Gambling Commission in Great Britain fines LeoVegas €1.6m


LeoVegas has received a financial penalty from the Gambling Commission in Great Britain to the tune of £1,320,000 (~$/€1.6m).

The penalty was levied for multiple breaches of social responsibility and anti-money laundering controls in the time frame between October 2019 and October 2020.

The review found no evidence of criminal proceeds or “spend” going through the casino.

Leanne Oxley, Director of Enforcement and Intelligence, said: “We identified this through focused compliance activity and we will continue to take action against other operators if they do not learn the lessons our enforcement work is providing.

This case is a further example of operators failing to protect customers and failing to be alive to money laundering risks within their business.”

Penalty, Warning, and a Future Audit

In addition to the penalty, the company which runs,,,, and was also given a warning under section 117(1)(a) of the Gambling Act 2005 which deals with conditions, warnings, penalties, suspensions, and revocation.

One condition added to the operator’s license to do business in the UK is to undergo a third-party audit within 12 months to assure policies and procedures have changed in that time.

According to the Commission, the operator cooperated throughout the investigation and has taken the appropriate actions to remedy any breaches in the license’s terms and conditions.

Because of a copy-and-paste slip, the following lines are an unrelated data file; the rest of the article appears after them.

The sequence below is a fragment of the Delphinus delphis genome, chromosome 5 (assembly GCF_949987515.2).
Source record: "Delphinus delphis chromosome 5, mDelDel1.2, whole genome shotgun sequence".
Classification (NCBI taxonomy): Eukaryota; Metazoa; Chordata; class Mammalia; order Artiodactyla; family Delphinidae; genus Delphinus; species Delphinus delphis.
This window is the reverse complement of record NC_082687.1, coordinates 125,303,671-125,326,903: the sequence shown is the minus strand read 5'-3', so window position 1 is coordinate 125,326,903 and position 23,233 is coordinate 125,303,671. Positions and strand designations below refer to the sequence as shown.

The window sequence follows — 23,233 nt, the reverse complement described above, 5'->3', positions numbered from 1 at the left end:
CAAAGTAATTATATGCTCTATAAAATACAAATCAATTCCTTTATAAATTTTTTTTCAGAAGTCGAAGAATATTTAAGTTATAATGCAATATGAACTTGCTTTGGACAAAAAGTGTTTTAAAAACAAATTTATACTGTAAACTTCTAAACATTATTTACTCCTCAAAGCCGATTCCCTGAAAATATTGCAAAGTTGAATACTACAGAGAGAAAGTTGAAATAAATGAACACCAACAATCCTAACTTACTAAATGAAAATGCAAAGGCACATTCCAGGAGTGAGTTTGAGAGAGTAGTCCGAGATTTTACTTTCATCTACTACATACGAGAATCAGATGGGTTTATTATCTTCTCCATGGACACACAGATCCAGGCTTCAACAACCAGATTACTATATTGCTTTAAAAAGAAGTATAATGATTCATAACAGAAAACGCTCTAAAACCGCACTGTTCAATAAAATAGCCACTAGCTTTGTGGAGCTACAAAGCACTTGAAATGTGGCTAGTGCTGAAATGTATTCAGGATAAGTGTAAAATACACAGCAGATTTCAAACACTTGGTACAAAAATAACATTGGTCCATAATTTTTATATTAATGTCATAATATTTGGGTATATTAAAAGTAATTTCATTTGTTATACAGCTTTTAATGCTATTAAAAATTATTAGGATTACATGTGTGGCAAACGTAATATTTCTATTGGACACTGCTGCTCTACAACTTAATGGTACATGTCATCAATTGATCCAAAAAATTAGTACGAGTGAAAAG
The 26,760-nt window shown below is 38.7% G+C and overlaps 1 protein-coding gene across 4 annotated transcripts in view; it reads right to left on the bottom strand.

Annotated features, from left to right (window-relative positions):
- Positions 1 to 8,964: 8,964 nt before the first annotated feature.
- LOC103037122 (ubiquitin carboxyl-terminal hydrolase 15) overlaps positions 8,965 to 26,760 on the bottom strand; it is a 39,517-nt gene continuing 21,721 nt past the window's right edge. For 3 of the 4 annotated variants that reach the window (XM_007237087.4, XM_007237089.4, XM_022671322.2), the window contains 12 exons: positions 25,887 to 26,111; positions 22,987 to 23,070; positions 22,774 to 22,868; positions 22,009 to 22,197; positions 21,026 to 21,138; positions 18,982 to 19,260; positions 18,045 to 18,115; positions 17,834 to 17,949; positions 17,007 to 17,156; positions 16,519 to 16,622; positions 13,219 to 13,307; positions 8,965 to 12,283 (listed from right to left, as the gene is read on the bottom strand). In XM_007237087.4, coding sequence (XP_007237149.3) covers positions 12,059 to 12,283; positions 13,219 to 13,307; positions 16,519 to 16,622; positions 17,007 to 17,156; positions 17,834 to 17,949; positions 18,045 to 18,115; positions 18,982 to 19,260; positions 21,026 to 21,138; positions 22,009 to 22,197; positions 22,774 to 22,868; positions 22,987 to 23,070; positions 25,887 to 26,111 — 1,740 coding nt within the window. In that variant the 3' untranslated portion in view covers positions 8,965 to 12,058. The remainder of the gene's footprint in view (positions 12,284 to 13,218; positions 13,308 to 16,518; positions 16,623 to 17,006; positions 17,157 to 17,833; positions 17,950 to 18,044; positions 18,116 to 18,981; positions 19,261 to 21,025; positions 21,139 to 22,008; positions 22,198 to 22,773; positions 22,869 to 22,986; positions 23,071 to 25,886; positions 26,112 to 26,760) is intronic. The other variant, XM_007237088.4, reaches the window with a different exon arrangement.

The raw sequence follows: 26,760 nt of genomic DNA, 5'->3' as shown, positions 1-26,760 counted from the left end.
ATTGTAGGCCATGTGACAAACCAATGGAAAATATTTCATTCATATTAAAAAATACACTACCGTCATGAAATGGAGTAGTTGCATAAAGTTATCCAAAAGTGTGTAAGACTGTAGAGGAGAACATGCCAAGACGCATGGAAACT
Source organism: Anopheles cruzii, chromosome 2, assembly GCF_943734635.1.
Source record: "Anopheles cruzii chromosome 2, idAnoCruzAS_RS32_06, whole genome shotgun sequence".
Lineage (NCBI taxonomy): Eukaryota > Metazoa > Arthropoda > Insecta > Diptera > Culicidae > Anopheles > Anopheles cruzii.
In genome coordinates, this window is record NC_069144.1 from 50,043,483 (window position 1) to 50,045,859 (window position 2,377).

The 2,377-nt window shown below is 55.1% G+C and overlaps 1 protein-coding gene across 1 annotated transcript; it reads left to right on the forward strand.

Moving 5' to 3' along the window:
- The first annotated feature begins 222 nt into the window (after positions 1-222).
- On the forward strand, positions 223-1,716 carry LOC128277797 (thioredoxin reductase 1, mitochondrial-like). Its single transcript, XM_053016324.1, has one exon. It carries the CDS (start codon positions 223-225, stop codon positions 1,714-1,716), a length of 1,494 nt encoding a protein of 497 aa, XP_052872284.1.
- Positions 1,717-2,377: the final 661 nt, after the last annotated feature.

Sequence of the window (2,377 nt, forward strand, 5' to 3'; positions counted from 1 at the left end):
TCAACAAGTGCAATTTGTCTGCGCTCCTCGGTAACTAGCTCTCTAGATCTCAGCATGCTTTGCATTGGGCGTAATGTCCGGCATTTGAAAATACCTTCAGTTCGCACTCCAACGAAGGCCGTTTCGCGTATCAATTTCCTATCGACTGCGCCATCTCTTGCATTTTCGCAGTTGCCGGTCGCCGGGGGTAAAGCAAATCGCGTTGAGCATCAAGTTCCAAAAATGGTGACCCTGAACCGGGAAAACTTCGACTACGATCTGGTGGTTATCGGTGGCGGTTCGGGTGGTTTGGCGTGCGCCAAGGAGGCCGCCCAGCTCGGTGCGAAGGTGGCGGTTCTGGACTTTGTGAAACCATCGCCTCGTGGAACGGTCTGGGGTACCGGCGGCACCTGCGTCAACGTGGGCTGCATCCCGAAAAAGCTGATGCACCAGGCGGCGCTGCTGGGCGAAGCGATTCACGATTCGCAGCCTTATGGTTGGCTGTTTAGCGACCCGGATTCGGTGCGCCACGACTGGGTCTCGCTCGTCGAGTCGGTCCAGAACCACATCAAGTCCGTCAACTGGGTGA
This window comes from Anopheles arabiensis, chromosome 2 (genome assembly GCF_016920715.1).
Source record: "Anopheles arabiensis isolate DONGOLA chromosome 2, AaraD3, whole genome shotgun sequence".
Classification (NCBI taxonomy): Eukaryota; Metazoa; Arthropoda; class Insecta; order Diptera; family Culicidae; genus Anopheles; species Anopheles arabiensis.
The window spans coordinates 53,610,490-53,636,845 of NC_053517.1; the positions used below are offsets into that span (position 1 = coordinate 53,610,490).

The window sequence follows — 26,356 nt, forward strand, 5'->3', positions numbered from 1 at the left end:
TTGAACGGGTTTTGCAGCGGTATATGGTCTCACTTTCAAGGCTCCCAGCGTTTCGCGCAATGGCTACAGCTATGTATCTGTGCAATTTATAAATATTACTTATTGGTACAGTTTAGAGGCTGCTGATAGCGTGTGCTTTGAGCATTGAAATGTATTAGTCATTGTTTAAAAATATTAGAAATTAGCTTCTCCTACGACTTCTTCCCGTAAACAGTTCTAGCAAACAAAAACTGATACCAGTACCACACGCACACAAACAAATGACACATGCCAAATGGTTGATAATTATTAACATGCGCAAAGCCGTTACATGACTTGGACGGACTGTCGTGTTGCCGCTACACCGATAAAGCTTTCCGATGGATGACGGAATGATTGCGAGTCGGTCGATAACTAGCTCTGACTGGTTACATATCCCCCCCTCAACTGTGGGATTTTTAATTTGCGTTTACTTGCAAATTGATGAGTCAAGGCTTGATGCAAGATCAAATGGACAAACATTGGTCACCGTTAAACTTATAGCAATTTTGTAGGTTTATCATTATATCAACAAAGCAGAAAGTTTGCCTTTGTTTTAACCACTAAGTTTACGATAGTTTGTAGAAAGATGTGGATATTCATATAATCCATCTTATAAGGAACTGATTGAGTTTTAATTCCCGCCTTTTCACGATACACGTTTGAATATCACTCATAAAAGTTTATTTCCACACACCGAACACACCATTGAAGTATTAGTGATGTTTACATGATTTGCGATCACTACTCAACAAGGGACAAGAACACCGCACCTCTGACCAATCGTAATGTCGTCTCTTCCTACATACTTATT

In a summation from the UKGC published on its website, seven specific types of violations occurred with four under social responsibility and three listed as anti-money laundering failures.

Most of them were related to arbitrary trigger limits which the Commission determined were placed too high. However, one failure was related to not taking guidance on customer interaction that was given by the Commission in 2019.

Cooling Off Period Triggers Were Six Hours

One of those social responsibility failures was as follows: “...setting six hours as the point at which customers were made to take a 45-minute cool-off period without explaining how they concluded that playing for six hours was the point at which harm would occur.”

Two of the three AML failures seem to cover both categories and are the following breaches:

  • “Relying too heavily on ineffective threshold triggers and inadequate information regarding how much a customer should be allowed to spend based on their income or wealth, or any other risk factor.”
  • “Inappropriate controls allowing significant levels of gambling spend to take place within a short space of time without knowing anything about customers’ financial situations.”

In early May, it was announced that MGM Resorts was looking to acquire LeoVegas to expand its massive land-based portfolio of properties including the Borgata in Atlantic City, MGM Grand in Las Vegas, and MGM Macau.

Source: Gambling Commission fines LeoVegas £1.3m, iGaming Business, August 3, 2022

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